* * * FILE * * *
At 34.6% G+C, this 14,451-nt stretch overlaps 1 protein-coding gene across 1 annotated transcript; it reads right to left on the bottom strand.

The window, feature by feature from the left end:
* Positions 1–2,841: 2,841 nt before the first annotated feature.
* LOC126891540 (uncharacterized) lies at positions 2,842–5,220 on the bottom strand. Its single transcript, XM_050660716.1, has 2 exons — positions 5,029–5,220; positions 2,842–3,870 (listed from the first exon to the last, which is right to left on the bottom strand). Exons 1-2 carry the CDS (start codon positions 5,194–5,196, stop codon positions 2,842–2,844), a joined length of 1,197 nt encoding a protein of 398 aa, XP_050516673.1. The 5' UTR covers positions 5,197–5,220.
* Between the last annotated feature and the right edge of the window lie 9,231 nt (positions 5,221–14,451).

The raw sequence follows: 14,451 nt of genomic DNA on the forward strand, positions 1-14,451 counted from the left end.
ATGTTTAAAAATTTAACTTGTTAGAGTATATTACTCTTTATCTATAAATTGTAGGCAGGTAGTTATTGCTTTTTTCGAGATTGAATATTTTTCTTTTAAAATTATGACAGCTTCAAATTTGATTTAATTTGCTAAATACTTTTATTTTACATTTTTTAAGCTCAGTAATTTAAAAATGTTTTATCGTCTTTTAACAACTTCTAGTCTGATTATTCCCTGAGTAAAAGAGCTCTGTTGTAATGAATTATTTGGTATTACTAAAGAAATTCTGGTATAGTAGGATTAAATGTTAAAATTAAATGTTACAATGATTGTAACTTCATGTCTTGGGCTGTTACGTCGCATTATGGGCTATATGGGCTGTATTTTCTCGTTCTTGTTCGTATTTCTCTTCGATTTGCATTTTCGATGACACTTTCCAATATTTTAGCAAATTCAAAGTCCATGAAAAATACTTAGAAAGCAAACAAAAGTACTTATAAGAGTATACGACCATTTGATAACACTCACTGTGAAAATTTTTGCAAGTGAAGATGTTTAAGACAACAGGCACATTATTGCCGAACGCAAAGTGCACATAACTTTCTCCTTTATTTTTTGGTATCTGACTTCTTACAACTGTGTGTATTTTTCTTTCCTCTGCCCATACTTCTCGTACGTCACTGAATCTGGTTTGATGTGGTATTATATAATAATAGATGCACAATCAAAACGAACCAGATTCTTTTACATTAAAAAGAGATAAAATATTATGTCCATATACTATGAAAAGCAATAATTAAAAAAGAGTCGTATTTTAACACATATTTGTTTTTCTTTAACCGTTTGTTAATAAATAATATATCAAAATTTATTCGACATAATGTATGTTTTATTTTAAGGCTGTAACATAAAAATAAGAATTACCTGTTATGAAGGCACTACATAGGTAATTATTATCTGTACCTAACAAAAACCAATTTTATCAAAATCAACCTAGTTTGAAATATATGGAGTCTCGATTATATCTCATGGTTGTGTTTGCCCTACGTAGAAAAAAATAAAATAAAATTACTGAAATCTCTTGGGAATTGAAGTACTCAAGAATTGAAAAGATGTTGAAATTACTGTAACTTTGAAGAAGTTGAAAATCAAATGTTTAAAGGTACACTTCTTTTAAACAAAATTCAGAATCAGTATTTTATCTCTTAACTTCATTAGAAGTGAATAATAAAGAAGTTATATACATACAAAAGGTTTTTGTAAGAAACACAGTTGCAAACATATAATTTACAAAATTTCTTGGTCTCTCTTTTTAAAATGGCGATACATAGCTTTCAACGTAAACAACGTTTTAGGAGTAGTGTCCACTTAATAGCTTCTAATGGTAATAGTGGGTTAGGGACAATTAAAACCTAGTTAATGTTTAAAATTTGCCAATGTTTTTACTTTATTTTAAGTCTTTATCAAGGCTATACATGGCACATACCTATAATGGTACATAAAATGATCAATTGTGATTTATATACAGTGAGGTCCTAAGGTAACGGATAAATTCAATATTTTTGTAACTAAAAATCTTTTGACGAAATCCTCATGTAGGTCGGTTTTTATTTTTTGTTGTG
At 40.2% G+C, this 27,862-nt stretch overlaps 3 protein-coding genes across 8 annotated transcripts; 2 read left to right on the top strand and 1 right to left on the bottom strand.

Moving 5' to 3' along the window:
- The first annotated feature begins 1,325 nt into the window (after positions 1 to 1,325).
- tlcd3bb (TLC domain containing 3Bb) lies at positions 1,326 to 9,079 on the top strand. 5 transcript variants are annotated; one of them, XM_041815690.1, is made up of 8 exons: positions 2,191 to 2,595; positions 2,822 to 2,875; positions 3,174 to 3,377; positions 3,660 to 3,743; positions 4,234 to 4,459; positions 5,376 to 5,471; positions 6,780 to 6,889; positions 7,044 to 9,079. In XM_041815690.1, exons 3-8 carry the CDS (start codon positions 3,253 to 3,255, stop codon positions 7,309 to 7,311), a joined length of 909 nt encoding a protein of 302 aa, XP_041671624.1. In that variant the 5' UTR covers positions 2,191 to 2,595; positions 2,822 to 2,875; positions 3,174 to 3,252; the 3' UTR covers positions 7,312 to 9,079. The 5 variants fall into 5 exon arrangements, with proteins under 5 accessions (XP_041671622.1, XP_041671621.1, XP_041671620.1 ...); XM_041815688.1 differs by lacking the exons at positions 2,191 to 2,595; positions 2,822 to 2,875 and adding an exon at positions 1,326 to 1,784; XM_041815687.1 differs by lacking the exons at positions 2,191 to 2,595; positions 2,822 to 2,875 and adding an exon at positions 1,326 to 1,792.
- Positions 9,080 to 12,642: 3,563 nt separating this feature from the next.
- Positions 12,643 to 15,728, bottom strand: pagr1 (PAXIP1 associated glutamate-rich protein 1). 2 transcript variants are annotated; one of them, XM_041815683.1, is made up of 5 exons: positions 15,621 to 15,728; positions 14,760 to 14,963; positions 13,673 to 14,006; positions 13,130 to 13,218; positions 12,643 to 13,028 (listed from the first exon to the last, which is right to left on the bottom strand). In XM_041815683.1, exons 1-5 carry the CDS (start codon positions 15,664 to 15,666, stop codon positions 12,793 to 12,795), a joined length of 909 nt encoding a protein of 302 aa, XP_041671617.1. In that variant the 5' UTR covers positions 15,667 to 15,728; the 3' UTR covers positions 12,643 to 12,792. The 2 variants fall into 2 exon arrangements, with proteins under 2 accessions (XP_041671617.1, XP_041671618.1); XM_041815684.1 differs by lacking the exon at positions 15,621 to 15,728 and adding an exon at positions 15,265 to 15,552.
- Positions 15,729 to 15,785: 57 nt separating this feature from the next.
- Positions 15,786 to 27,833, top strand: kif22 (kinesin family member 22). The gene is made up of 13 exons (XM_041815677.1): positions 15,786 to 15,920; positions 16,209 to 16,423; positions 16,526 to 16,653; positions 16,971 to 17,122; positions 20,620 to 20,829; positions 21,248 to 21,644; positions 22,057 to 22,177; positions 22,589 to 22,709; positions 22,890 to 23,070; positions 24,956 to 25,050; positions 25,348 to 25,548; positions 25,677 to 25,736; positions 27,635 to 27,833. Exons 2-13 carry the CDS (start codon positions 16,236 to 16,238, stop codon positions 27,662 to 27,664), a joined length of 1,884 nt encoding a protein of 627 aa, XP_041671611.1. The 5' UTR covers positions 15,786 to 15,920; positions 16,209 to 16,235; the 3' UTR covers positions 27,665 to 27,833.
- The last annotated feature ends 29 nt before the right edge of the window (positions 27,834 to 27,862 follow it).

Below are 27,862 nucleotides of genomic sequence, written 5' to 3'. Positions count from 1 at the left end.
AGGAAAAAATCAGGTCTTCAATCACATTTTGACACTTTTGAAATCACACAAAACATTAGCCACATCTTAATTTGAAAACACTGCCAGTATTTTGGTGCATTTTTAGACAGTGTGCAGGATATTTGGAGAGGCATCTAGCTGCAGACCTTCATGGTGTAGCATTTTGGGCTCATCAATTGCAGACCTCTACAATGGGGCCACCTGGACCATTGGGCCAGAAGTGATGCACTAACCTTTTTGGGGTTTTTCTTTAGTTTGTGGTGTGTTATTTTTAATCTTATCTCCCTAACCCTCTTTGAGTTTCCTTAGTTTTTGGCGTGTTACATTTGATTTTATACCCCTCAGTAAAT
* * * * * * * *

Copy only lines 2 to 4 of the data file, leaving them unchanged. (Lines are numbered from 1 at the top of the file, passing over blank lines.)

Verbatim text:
The window, feature by feature from the left end:
* Positions 1–2,841: 2,841 nt before the first annotated feature.
* LOC126891540 (uncharacterized) lies at positions 2,842–5,220 on the bottom strand. Its single transcript, XM_050660716.1, has 2 exons — positions 5,029–5,220; positions 2,842–3,870 (listed from the first exon to the last, which is right to left on the bottom strand). Exons 1-2 carry the CDS (start codon positions 5,194–5,196, stop codon positions 2,842–2,844), a joined length of 1,197 nt encoding a protein of 398 aa, XP_050516673.1. The 5' UTR covers positions 5,197–5,220.